carefully coiffed gray hair and the quiet confidence of a consummate professional.
If she had been born twenty years later, she would have gone to law school
and become a partner here. She absent-mindedly fingers the gold reading
glasses that hang from a small gold chain around her neck. She reminds
me of sister Eunice, my kindergarten teacher at St. Peter's.
Vincent Jefferson Russo, Jr. ("Vince"). 39; real estate
He nods in the direction of our client, Vince Russo, an oily-looking man
about Joel's age who has jammed his Jabba the Hutt torso into the chair
at the table next to Holmes. I've never had the pleasure of meeting Russo.
From what I've read, he' run his father's real-estate investment conglomerate
into the ground.
Beth Holmes. 42; Fourth wife of Bob Holmes; ex-wife of Art Patton;
commercial litigator at a large law firm.
She's early forties, with unnaturally bleached-blond hair, leathery skin
from the tanning machine, a slightly altered nose, several minor enhancements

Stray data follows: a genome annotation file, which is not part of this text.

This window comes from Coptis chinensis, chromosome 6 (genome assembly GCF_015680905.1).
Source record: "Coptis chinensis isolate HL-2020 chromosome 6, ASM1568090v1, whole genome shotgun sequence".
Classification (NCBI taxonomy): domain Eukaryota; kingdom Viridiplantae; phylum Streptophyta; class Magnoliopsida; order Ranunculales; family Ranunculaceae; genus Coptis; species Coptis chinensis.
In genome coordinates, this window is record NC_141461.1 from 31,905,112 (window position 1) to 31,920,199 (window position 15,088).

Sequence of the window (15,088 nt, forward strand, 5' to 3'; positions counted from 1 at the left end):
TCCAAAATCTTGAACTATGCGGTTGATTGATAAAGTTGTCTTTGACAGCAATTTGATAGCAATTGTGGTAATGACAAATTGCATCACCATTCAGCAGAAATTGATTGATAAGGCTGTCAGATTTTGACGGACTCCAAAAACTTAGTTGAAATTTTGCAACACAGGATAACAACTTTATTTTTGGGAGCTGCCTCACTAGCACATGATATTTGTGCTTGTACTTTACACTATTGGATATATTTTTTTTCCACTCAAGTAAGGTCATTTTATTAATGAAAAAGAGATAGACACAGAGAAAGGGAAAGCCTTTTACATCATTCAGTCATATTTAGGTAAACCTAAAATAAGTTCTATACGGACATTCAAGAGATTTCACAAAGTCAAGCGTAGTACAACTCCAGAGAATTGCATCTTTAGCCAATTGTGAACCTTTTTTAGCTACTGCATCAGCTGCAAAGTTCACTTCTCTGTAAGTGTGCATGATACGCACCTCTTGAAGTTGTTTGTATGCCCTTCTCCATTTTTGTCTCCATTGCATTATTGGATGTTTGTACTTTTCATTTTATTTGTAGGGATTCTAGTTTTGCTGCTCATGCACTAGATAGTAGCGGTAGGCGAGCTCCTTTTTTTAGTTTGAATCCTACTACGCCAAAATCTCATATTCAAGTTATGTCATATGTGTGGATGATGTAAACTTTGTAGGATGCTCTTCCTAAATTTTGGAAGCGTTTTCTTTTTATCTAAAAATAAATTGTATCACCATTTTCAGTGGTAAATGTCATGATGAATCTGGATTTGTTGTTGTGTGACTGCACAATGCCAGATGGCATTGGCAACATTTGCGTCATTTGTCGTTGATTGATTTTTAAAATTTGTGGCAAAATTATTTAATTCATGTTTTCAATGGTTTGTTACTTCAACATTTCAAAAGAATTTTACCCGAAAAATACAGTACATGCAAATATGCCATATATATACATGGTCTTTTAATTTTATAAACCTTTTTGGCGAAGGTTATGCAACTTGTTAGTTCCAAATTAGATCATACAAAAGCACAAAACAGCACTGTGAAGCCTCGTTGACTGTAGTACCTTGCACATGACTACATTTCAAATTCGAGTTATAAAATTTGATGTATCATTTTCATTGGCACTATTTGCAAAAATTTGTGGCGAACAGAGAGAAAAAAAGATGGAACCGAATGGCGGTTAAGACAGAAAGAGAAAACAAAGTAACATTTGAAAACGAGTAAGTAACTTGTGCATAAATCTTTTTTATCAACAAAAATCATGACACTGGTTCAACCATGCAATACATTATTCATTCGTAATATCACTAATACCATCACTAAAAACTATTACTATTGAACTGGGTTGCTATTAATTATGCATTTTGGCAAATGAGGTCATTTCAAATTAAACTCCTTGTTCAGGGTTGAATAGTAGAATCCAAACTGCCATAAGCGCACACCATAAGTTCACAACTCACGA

to her hips and, if I'm guessing right, breasts. If all of her bodily
adjustments slip at the same time, she'll probably look like a rubber
band being shot across the room. On the other hand, she's one helluva
commercial litigator. She reminds me of her ex-husband, Arthur Patton,
without the charm or the chins.
The Investment Banker:
Jack Frazier. 32; investment banker, Continental Capital Corporation.
Jack Frazier, Continental Capital Corporation's mergers-and-acquisitions
stud, occupies a corner office that's far too large for a thirty-two year-old.
He's a tall blond with a vacant expression who looks out of place behind
his large mahogany desk. It's hard to believe this guy persuaded his
corporate masters in Connecticut to pay nine hundred million dollars for